X-ray tech – ultrasound stickers that can see inside the body

3rd August 2022
Sheryl Miles

Superman had x-ray vision and now engineers at MIT (Massachusetts Institute of Technology) are giving that power to the people – via a small adhesive sticker.

Anyone who has been for an ultrasound scan knows how big and bulky the imaging technology is. Plus, it is a time-consuming process. From waiting for an appointment, to taking time out of the day to get to a hospital, before finally waiting for the results.

But what if there was another way – in the form of a small adhesive patch?

And what if that patch was available on-demand?

Well, that patch has become a reality.

What is the patch?

It is a small sticker, measuring 2cm2 x 3mm deep, which is the approximate size of a postage stamp, and it is made up of two thin layers of elastomer that surround a middle section of solid hydrogel. The bottom layer of elastomer sticks to the skin, and the top layer has a rigid display of transducers that the MIT engineers both designed and fabricated.

What does it do?

The device has been designed to be able to see into the body, enabling peoples’ internal organs, such as stomachs, hearts, and lungs to be monitored. The dual concept of the elastomer layer and the rigid top layer allow the device to securely move in tandem with the skin, whilst still projecting clear and precise images.

Where previous wearable imaging technology was of a low resolution with short imaging durations, the innovative sticker from MIT has a higher resolution and lasts for up to 48hrs.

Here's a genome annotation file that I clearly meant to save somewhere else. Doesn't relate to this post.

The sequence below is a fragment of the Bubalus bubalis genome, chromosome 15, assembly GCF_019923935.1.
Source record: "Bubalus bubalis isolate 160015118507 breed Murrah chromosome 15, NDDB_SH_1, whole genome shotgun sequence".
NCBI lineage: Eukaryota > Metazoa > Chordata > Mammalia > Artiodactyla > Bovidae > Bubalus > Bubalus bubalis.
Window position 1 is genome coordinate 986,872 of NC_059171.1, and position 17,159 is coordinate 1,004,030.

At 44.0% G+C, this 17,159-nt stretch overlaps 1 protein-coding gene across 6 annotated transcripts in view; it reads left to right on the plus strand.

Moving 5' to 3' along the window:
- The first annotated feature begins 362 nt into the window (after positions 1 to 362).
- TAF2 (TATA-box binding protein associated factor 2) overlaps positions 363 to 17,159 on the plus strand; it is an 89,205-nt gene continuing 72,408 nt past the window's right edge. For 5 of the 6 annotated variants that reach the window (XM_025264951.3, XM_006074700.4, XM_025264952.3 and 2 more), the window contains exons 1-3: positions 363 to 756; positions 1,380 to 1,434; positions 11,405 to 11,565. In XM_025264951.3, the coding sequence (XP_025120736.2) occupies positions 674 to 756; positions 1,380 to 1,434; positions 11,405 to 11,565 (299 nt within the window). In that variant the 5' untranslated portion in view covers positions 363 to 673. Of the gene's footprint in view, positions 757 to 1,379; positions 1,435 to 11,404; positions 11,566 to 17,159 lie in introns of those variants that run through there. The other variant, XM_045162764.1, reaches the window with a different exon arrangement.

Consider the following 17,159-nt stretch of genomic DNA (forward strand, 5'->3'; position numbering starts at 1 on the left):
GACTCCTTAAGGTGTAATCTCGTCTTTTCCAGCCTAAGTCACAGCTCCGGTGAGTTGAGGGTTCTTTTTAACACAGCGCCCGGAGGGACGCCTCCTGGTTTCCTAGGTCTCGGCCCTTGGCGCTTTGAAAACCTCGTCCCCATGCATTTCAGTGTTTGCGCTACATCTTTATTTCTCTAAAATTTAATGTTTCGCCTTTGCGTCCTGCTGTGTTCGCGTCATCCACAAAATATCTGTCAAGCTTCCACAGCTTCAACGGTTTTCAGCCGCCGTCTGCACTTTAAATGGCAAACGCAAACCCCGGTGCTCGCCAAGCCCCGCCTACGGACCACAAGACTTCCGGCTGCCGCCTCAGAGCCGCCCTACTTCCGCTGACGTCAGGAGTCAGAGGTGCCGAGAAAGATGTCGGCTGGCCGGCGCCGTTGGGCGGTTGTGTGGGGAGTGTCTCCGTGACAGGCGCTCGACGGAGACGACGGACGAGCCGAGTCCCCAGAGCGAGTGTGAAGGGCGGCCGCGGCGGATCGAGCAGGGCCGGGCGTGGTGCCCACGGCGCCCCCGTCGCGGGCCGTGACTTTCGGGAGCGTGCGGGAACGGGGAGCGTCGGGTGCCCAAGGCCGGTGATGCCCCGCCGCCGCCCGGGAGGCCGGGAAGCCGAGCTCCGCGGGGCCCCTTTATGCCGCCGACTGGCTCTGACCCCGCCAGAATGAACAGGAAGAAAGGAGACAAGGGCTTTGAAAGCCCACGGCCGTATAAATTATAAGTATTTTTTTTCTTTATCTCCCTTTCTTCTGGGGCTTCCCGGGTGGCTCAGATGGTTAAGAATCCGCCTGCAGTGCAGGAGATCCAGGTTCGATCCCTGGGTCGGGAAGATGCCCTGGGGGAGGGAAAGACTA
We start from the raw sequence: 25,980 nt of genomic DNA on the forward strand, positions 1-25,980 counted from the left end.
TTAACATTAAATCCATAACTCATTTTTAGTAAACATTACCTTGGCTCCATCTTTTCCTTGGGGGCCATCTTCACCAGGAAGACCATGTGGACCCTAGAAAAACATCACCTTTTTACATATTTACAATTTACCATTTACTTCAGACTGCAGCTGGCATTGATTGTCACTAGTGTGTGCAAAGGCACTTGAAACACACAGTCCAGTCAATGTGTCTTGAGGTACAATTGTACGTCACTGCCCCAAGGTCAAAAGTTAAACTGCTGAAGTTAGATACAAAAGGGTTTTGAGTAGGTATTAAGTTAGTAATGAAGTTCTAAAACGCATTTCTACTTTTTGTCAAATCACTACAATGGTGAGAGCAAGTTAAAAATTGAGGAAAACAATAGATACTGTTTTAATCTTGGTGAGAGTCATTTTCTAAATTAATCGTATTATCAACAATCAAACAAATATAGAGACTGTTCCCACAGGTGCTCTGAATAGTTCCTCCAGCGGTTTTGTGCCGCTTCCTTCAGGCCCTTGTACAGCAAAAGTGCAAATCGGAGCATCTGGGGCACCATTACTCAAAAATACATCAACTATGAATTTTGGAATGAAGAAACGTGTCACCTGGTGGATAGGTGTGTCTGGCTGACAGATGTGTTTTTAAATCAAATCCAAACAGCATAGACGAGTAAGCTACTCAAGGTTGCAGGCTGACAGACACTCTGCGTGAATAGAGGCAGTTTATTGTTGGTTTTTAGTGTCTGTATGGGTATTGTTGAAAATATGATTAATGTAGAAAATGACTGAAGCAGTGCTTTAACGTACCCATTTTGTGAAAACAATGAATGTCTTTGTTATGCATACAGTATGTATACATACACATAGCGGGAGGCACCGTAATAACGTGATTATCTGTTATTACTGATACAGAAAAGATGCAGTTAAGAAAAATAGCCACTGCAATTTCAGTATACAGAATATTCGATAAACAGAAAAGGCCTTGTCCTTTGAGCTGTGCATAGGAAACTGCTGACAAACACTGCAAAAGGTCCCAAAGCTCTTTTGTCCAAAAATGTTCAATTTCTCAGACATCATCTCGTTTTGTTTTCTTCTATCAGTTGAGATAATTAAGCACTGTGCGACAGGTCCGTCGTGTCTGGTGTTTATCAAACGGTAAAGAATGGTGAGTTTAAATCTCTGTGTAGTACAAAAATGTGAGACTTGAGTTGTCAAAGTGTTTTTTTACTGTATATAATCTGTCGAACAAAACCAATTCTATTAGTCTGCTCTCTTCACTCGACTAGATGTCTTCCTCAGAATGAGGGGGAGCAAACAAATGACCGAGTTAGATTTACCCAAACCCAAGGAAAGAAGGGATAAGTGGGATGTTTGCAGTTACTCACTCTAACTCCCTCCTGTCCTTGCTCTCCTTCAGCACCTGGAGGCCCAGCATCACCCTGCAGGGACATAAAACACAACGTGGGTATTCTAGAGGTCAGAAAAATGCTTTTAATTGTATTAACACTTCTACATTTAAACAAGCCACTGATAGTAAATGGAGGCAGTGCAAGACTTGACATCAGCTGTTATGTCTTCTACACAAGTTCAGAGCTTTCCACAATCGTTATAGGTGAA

How does it work?

Traditional ultrasound scans work when gel is placed on an external part of the body, and a probe is placed on top of that gel. High-frequency soundwaves are then emitted, creating echoes which the probe picks up. The echoes are converted into moving, real-time images.

The wearable sticker will work in a similar way, but the MITs hydrogel, unlike traditional ultrasound gels, is elastic and stretchy. The elastomer layers prevent dehydration of the hydrogel that’s needed to transmit images.

Xiaoyu Chen, fellow lead author on the paper published in Science said: “The elastomer prevents dehydration of hydrogel.

“Only when hydrogel is highly hydrated can acoustic waves penetrate effectively and give high-resolution imaging of internal organs.”

The patches were tested by being placed on volunteers’ various body parts, including their necks, chests, stomachs, and arms, whilst they were performing a series of exercises such as sitting, standing, jogging, and cycling. The images were clear and transmitted for up to 48hrs.

What is a tiny ultrasound sticker able to pick-up?

The engineers were able to observe major blood vessels as they changed diameter, depending on whether the volunteer was sitting or standing, and they watched as the heart changed shape during exercise.

They were also able to see the stomach swell and then shrink after a volunteer drank juice, and then passed this back out of their system.

Temporary microdamage from weightlifting was also detected.

When will they be available?

The sticker can be used in hospitals immediately, and though it doesn’t require hospital staff to constantly use a probe to get an image, it is still reliant on being connected to machinery.

However, the aim for the MIT engineers is for people to be able to use the stickers themselves at home – whether they’ve been prescribed by the doctor or bought from a pharmacy.

What’s next?

It is hoped that by utilising wireless technology, the patches will communicate directly with mobile phones, allowing AI algorithms to analyse the images on-demand. Once the technology goes wireless and the algorithms are in place, the images will then be better interpreted and diagnosed.

This is a huge breakthrough for imaging technology, and it has the potential to do anything from detecting muscle damage to monitoring tumours as they grow.

The innovation of this small but mighty patch has the potential to usher in a life-changing era for many people.

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